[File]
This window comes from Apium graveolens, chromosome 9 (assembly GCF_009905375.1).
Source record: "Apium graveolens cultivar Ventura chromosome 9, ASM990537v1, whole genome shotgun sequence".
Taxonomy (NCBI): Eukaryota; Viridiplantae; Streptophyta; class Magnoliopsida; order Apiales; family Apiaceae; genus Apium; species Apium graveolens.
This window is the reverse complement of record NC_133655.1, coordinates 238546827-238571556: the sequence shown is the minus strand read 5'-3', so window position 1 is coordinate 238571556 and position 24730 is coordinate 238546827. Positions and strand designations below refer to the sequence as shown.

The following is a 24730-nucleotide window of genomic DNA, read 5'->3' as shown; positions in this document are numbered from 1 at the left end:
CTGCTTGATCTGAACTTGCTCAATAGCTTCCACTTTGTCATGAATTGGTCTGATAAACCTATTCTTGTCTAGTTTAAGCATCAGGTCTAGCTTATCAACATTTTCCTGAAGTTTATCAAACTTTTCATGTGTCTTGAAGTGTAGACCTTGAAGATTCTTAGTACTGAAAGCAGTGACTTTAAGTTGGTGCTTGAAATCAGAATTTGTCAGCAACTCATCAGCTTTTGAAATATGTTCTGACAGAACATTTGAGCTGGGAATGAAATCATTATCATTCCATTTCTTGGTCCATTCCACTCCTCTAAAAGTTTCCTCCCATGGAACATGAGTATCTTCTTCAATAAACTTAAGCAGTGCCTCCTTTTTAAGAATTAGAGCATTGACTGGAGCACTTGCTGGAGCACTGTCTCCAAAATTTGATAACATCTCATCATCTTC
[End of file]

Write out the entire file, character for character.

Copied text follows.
This window comes from Apium graveolens, chromosome 9 (assembly GCF_009905375.1).
Source record: "Apium graveolens cultivar Ventura chromosome 9, ASM990537v1, whole genome shotgun sequence".
Taxonomy (NCBI): Eukaryota; Viridiplantae; Streptophyta; class Magnoliopsida; order Apiales; family Apiaceae; genus Apium; species Apium graveolens.
This window is the reverse complement of record NC_133655.1, coordinates 238546827-238571556: the sequence shown is the minus strand read 5'-3', so window position 1 is coordinate 238571556 and position 24730 is coordinate 238546827. Positions and strand designations below refer to the sequence as shown.

The following is a 24730-nucleotide window of genomic DNA, read 5'->3' as shown; positions in this document are numbered from 1 at the left end:
CTGCTTGATCTGAACTTGCTCAATAGCTTCCACTTTGTCATGAATTGGTCTGATAAACCTATTCTTGTCTAGTTTAAGCATCAGGTCTAGCTTATCAACATTTTCCTGAAGTTTATCAAACTTTTCATGTGTCTTGAAGTGTAGACCTTGAAGATTCTTAGTACTGAAAGCAGTGACTTTAAGTTGGTGCTTGAAATCAGAATTTGTCAGCAACTCATCAGCTTTTGAAATATGTTCTGACAGAACATTTGAGCTGGGAATGAAATCATTATCATTCCATTTCTTGGTCCATTCCACTCCTCTAAAAGTTTCCTCCCATGGAACATGAGTATCTTCTTCAATAAACTTAAGCAGTGCCTCCTTTTTAAGAATTAGAGCATTGACTGGAGCACTTGCTGGAGCACTGTCTCCAAAATTTGATAACATCTCATCATCTTC